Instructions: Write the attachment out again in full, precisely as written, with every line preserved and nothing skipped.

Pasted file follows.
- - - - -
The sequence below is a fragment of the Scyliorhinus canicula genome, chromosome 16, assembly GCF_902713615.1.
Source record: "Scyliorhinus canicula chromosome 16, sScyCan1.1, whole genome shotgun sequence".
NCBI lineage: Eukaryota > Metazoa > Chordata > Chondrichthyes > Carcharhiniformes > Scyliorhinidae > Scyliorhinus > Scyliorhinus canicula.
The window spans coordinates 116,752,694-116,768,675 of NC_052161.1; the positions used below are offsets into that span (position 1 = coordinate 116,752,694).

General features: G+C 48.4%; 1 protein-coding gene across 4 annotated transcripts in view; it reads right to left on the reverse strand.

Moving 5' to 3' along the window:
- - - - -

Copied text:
The sequence below is a fragment of the Scyliorhinus canicula genome, chromosome 16, assembly GCF_902713615.1.
Source record: "Scyliorhinus canicula chromosome 16, sScyCan1.1, whole genome shotgun sequence".
NCBI lineage: Eukaryota > Metazoa > Chordata > Chondrichthyes > Carcharhiniformes > Scyliorhinidae > Scyliorhinus > Scyliorhinus canicula.
The window spans coordinates 116,752,694-116,768,675 of NC_052161.1; the positions used below are offsets into that span (position 1 = coordinate 116,752,694).

General features: G+C 48.4%; 1 protein-coding gene across 4 annotated transcripts in view; it reads right to left on the reverse strand.

Moving 5' to 3' along the window: